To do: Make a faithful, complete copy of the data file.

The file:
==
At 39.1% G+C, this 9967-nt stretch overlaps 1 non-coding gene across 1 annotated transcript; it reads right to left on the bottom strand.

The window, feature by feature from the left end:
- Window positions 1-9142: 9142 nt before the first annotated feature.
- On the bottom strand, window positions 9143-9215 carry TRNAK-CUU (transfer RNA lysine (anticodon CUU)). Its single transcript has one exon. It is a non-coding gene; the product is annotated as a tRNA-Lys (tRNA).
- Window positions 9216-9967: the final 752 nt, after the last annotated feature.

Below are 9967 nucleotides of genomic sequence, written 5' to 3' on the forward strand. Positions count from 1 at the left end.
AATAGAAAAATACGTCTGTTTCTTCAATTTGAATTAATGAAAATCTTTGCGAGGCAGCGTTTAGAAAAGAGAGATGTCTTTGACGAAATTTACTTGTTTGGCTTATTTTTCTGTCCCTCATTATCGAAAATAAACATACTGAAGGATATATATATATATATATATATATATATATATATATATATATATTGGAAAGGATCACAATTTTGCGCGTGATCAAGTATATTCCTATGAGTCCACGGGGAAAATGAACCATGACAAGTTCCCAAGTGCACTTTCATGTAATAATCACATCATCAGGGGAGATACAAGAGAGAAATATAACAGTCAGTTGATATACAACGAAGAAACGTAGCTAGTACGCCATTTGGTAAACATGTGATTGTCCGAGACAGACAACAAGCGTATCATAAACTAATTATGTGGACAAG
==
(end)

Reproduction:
At 39.1% G+C, this 9967-nt stretch overlaps 1 non-coding gene across 1 annotated transcript; it reads right to left on the bottom strand.

The window, feature by feature from the left end:
- Window positions 1-9142: 9142 nt before the first annotated feature.
- On the bottom strand, window positions 9143-9215 carry TRNAK-CUU (transfer RNA lysine (anticodon CUU)). Its single transcript has one exon. It is a non-coding gene; the product is annotated as a tRNA-Lys (tRNA).
- Window positions 9216-9967: the final 752 nt, after the last annotated feature.

Below are 9967 nucleotides of genomic sequence, written 5' to 3' on the forward strand. Positions count from 1 at the left end.
AATAGAAAAATACGTCTGTTTCTTCAATTTGAATTAATGAAAATCTTTGCGAGGCAGCGTTTAGAAAAGAGAGATGTCTTTGACGAAATTTACTTGTTTGGCTTATTTTTCTGTCCCTCATTATCGAAAATAAACATACTGAAGGATATATATATATATATATATATATATATATATATATATATATATTGGAAAGGATCACAATTTTGCGCGTGATCAAGTATATTCCTATGAGTCCACGGGGAAAATGAACCATGACAAGTTCCCAAGTGCACTTTCATGTAATAATCACATCATCAGGGGAGATACAAGAGAGAAATATAACAGTCAGTTGATATACAACGAAGAAACGTAGCTAGTACGCCATTTGGTAAACATGTGATTGTCCGAGACAGACAACAAGCGTATCATAAACTAATTATGTGGACAAG